REP. BRUCE Bannister calls his plan to make local officials certify that they don’t run sanctuary cities a “step to make sure everyone is following the law in South Carolina.”
“There’s always a question of how do you hold people accountable, how do you make sure people are following the law, and what this legislation is intended to do is to make sure there’s a financial penalty for anybody who is not following the law,” Mr. Bannister said on Monday, surrounded by Gov. Henry McMaster and a half-dozen legislative supporters.
What a fabulous idea. Seriously. I can’t count the number of times I’ve been frustrated by the failure of state and local officials to comply with state law.
State law also requires city and county councils to hold their meetings in public, with a few specific exceptions. Yet they constantly violate the law. So instead of waiting for news organizations to spend their own money to file lawsuits, why not use Mr. Bannister’s sanctuary city solution: Require SLED to work with the Homeland Security Department to “come up with a consistent way to make sure people are complying with the law.” And any cities that can’t prove they’re complying would lose their state funding for three years.
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Of course, that penalty would pack more punch if the Legislature were somehow forced to follow the law that requires it to provide cities and counties 50 percent more money than it does. But let’s not quibble, because there are other laws that we need to make non-legislators stop violating.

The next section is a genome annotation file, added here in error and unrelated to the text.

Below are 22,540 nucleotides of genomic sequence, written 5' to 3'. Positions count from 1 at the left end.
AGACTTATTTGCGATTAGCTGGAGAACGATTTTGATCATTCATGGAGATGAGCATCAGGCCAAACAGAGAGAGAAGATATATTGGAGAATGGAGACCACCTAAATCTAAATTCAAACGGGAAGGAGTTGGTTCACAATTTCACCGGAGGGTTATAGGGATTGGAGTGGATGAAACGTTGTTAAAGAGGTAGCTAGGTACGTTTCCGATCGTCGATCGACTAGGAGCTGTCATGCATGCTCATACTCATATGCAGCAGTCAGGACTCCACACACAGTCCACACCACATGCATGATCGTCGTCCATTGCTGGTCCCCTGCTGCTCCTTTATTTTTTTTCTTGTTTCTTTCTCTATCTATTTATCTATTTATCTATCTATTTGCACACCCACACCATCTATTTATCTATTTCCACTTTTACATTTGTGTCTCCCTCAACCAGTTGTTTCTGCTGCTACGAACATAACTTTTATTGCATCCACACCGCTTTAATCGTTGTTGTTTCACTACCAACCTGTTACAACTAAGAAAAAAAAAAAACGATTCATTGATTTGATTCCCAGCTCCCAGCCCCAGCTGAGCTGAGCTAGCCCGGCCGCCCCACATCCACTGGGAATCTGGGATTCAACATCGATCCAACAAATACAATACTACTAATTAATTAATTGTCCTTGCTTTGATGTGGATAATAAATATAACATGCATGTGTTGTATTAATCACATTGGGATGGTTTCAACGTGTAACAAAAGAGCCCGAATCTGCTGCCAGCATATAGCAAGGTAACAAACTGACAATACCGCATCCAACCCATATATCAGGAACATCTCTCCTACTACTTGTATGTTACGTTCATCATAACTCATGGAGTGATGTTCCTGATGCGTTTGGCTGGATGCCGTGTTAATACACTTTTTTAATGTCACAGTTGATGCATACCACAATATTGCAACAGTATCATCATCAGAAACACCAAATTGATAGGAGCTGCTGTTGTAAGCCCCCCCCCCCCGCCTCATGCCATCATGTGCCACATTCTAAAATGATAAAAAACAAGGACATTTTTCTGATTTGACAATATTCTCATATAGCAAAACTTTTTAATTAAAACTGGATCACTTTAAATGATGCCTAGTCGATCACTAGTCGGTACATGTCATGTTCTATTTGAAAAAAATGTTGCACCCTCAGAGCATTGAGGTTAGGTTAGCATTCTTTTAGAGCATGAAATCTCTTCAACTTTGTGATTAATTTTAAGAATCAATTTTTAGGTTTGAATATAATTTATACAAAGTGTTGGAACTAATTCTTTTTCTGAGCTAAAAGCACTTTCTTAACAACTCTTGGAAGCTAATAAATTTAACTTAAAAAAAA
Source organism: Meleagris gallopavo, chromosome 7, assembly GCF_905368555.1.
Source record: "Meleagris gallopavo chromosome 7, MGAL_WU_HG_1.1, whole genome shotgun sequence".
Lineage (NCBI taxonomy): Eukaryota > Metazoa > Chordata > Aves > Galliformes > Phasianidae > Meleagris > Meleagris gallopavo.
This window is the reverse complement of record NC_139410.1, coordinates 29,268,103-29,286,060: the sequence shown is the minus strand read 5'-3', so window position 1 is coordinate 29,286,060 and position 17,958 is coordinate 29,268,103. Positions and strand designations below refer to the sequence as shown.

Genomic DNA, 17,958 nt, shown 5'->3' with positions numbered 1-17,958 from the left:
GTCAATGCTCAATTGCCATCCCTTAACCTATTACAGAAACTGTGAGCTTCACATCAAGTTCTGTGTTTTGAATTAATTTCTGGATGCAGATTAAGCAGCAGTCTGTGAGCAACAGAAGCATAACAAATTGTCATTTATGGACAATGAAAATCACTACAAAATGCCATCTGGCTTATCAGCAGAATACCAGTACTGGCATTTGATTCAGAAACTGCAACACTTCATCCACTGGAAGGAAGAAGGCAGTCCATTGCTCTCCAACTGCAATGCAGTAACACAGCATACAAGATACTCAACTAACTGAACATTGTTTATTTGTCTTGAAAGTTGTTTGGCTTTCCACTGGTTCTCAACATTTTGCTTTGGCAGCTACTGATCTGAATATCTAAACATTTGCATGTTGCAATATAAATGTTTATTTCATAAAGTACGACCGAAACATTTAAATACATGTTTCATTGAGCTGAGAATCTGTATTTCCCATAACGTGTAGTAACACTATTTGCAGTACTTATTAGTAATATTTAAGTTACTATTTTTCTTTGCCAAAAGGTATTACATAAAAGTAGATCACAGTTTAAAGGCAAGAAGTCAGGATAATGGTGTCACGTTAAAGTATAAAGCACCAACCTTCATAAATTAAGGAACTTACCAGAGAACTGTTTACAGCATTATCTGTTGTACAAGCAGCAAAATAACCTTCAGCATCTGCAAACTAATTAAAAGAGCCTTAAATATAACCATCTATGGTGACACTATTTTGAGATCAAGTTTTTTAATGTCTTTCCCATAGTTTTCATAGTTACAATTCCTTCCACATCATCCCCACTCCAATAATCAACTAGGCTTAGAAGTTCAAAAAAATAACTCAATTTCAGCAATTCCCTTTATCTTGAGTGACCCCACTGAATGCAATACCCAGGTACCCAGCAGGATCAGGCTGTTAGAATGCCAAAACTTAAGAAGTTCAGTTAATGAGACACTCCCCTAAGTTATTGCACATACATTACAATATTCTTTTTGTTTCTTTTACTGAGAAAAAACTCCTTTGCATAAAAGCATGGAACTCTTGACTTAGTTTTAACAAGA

If we had a law to take away DHEC’s funding if it doesn’t certify that it is enforcing our state’s environmental laws, either Carolina Water long ago would have stopped dumping untreated sewage into the lower Saluda River or DHEC would have gone out of business for failing to enforce its order that the company hook into a regional sewer system. Lacking that law, we had to wait 18 years, until this spring, for a federal judge to order the company to stop dumping into the Saluda.
The floods of October 2016 wouldn’t have done nearly as much damage if DHEC had been required to prove that it was enforcing the state’s dam safety law. Instead, dams breached after owners failed to make repairs the agency had ordered. Of course, we could also make dams safer by simply requiring the owners to certify — through a process that’s much less demanding than anything SLED and Homeland Security would design — that they’re doing visual inspections on their own dams every year. But legislators have refused for two years to pass that law, demonstrating that, at least in this case, they have no interest in making sure that “everyone is following the law in South Carolina.”
Why not strip cities and counties of their state funding if they can’t prove that their officers are enforcing the law against texting while driving?
It’s illegal to text while driving in South Carolina, but if you look at the road while you’re driving — rather than focusing on your phone — you know there’s no way this is being enforced. So let’s strip cities and counties of their state funding if they can’t prove that their officers are enforcing that law.